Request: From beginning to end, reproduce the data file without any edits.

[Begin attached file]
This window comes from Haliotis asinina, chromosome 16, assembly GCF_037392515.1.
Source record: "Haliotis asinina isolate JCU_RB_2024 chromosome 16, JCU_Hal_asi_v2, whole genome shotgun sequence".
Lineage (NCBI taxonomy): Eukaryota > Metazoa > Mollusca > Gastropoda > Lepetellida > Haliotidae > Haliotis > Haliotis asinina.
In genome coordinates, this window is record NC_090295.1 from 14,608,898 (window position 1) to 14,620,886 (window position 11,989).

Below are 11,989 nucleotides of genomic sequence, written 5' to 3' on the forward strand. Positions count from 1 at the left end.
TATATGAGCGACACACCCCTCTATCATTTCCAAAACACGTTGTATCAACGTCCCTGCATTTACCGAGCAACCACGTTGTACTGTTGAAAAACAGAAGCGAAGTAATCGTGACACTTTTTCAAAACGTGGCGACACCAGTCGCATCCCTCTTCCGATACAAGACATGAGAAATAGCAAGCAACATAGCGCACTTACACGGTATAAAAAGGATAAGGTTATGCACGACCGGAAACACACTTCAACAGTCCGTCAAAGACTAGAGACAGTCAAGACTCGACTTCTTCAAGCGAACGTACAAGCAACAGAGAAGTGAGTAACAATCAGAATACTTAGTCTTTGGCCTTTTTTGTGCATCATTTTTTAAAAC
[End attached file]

This window comes from Haliotis asinina, chromosome 16, assembly GCF_037392515.1.
Source record: "Haliotis asinina isolate JCU_RB_2024 chromosome 16, JCU_Hal_asi_v2, whole genome shotgun sequence".
Lineage (NCBI taxonomy): Eukaryota > Metazoa > Mollusca > Gastropoda > Lepetellida > Haliotidae > Haliotis > Haliotis asinina.
In genome coordinates, this window is record NC_090295.1 from 14,608,898 (window position 1) to 14,620,886 (window position 11,989).

Below are 11,989 nucleotides of genomic sequence, written 5' to 3' on the forward strand. Positions count from 1 at the left end.
TATATGAGCGACACACCCCTCTATCATTTCCAAAACACGTTGTATCAACGTCCCTGCATTTACCGAGCAACCACGTTGTACTGTTGAAAAACAGAAGCGAAGTAATCGTGACACTTTTTCAAAACGTGGCGACACCAGTCGCATCCCTCTTCCGATACAAGACATGAGAAATAGCAAGCAACATAGCGCACTTACACGGTATAAAAAGGATAAGGTTATGCACGACCGGAAACACACTTCAACAGTCCGTCAAAGACTAGAGACAGTCAAGACTCGACTTCTTCAAGCGAACGTACAAGCAACAGAGAAGTGAGTAACAATCAGAATACTTAGTCTTTGGCCTTTTTTGTGCATCATTTTTTAAAAC